San Francisco declares state of emergency over monkeypox

San Francisco declares state of emergency over monkeypox

San Francisco officials declared a state of emergency Thursday in response to the growing spread of monkeypox cases across the city.

The declaration will allow Mayor London Breed and other city officials to marshal resources and personnel to confront the intensifying monkeypox outbreak. As of Wednesday, the city reported that 261 people had confirmed or probable monkeypox infections. Health officials said they anticipate that figure will only grow in the coming days and weeks.

A rapid surge of monkeypox cases in San Francisco has collided with a scarcity of available vaccines. To date, city officials said they’ve received about 8,200 doses of the Jynneos vaccine, which is intended to prevent monkeypox and smallpox in adults.

“We want the flexibility to be able to use our resources to best serve the public and protect health,” San Francisco Health Officer Susan Philip said Thursday. “We also want to affirm our commitment to the health of our LGBTQ communities in San Francisco, as we have historically always done as a city,” she added, referring to the population most impacted by monkeypox so far.

Philip emphasized that she was not planning to call for any closures or restrictions, which distinguishes this emergency declaration from the health orders issued throughout the COVID-19 pandemic.

Monkeypox in the Bay Area


Perhaps more worrying than the sheer amount of infections was the trajectory, which “continues to go up,” Philip said, “as we know there are more cases that have yet to be diagnosed.” Testing has increased, she indicated, but not enough to make it universally accessible.

Breed acknowledged in a statement that the virus “impacts everyone equally – but we also know that those in our LGBTQ community are at greater risk right now.”

Offering support for LGBTQ community members who are “scared and frustrated,” Breed assured that the local emergency “will allow us to continue to support our most at-risk, while also better preparing for what’s to come.”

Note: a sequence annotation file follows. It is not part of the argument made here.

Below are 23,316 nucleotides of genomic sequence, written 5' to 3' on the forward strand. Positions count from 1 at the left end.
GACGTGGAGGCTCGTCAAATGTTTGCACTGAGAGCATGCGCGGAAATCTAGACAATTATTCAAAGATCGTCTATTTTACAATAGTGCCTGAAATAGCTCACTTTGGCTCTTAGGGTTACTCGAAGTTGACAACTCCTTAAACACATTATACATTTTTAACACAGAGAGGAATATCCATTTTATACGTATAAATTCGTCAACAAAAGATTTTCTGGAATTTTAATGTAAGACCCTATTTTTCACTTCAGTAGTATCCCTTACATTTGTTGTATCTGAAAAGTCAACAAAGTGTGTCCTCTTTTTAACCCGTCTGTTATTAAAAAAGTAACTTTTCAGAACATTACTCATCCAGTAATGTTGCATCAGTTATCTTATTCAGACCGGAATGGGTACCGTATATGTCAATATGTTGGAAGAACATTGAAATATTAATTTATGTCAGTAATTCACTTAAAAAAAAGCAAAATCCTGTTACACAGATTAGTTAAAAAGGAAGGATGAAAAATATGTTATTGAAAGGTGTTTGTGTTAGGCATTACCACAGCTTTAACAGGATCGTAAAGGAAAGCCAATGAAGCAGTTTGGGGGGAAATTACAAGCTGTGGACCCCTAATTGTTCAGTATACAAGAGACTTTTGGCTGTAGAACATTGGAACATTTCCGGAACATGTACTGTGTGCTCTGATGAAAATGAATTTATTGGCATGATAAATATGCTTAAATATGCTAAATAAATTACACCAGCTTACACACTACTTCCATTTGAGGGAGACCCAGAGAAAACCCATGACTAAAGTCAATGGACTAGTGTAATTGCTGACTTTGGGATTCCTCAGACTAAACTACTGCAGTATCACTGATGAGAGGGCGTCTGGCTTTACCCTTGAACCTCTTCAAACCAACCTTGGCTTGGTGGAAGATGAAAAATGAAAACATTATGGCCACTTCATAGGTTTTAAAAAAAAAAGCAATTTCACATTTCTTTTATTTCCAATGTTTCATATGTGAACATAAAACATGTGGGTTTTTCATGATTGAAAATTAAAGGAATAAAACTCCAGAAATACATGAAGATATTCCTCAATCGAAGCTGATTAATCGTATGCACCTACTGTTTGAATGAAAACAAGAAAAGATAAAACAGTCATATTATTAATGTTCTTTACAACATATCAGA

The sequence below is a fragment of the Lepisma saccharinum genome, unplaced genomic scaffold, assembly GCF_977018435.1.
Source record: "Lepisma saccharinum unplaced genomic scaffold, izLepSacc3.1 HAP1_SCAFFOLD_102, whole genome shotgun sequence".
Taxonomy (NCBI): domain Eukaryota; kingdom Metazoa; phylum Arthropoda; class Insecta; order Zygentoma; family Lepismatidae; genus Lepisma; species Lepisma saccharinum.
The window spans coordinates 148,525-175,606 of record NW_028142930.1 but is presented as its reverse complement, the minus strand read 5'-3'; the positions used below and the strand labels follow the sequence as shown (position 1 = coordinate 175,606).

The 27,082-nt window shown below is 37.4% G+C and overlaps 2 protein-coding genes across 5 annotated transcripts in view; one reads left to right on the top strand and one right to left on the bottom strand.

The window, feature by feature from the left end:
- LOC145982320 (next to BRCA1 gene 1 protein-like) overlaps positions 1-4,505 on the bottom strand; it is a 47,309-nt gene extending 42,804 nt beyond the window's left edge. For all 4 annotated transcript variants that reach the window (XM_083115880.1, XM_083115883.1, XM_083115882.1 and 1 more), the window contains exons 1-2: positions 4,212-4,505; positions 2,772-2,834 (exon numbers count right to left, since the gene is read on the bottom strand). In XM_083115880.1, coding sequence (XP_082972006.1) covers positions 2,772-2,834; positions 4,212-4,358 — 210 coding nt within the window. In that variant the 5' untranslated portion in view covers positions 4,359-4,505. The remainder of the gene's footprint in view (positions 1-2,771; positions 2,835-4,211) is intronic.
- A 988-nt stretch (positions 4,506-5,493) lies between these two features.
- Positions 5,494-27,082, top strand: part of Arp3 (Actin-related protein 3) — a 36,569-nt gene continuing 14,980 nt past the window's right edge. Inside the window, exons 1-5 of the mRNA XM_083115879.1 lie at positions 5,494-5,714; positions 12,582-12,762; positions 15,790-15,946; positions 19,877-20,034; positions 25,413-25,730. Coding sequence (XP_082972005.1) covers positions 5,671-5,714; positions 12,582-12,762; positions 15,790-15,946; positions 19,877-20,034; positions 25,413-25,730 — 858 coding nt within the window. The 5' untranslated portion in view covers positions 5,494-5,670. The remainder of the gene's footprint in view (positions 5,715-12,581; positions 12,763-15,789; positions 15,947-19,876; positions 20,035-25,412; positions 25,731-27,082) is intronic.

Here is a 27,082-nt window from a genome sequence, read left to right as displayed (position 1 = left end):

“This is a very important step by San Francisco,” state Sen. Scott Wiener said. He has pushed the city and state to declare a state of emergency related to monkeypox, and said he is writing a letter to Sec. Xavier Becerra of the U.S. Dept. of Health and Human Services, asking for more flexibility for states and counties to redirect COVID-19 funds toward monkeypox vaccines and treatment.

Wiener expressed frustration with what he viewed as an initially sluggish response from the federal government, and with the “overly complicated” barriers burdening physicians as they try to administer a smallpox treatment for monkeypox. He said, however, that the federal response had improved.

With the current count, San Francisco and Los Angeles appear to be the two most worrisome hotbeds of the monkeypox outbreak in California, which, as of July 21, had the second-highest number of reported cases in the nation, after New York, according to the Centers for Disease Control and Prevention. Currently the two cities are “neck-in-neck,” with roughly the same number of infections according to Philip.

The city requested an initial supply of 35,000 doses and will prioritize vaccines for men and trans people who have sex with men, who at present are the most vulnerable to infection of any population in the city. Within those communities Latino men have seen a disproportionate number of cases, a disparity that Philip attributes to the virus spreading through networks.


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